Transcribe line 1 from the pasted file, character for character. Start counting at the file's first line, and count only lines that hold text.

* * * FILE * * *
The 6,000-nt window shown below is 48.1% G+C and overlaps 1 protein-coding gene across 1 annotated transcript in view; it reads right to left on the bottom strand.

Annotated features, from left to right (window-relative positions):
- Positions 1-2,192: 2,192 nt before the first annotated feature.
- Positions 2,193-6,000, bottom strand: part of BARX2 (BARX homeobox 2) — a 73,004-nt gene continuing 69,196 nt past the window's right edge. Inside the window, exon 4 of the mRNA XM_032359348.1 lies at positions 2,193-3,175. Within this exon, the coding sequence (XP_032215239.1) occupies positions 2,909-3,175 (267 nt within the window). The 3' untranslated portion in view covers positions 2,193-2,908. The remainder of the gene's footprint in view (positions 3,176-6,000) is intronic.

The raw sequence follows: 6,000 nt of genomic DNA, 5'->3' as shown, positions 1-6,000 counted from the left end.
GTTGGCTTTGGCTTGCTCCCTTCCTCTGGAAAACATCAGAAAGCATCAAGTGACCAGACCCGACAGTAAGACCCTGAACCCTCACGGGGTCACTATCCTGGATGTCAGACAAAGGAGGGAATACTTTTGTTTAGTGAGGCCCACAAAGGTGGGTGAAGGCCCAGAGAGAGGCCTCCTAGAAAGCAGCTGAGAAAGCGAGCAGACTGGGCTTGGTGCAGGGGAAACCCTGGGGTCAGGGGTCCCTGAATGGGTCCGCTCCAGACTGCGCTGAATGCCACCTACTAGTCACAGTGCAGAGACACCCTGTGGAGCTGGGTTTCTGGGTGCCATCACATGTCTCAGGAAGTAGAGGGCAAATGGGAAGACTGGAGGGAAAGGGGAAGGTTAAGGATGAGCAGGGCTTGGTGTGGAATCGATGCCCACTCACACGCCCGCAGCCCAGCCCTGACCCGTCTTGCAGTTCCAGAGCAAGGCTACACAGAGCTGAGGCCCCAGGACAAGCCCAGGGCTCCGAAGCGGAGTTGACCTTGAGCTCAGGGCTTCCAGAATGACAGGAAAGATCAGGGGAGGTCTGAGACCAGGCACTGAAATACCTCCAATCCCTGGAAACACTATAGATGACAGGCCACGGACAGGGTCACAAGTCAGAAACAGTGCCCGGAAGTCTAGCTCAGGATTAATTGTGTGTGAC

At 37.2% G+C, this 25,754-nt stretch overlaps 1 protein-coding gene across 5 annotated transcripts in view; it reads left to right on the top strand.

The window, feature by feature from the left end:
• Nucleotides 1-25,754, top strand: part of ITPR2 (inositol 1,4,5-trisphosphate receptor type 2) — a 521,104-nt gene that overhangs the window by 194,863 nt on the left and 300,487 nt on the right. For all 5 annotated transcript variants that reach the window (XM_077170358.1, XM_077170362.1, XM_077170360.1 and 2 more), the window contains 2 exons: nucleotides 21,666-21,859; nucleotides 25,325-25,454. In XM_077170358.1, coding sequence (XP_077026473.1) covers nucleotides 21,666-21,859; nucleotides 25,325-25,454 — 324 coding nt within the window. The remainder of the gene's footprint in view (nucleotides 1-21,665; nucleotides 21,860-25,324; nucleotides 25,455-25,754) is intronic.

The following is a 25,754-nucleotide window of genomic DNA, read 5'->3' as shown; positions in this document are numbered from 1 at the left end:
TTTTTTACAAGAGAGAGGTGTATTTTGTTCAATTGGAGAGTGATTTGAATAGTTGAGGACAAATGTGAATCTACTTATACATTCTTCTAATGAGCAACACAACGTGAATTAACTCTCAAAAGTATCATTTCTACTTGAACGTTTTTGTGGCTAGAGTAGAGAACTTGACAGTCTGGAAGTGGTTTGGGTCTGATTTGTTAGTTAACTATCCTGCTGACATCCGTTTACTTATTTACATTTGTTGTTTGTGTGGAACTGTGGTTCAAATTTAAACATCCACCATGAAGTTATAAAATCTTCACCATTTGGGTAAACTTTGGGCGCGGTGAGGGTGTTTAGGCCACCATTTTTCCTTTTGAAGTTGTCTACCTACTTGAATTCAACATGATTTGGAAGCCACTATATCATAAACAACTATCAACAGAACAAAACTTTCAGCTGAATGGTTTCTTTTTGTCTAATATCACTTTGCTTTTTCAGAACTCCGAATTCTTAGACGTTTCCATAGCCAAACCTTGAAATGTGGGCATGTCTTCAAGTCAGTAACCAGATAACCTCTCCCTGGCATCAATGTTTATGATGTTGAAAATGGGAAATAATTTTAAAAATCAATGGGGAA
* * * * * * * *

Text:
The 6,000-nt window shown below is 48.1% G+C and overlaps 1 protein-coding gene across 1 annotated transcript in view; it reads right to left on the bottom strand.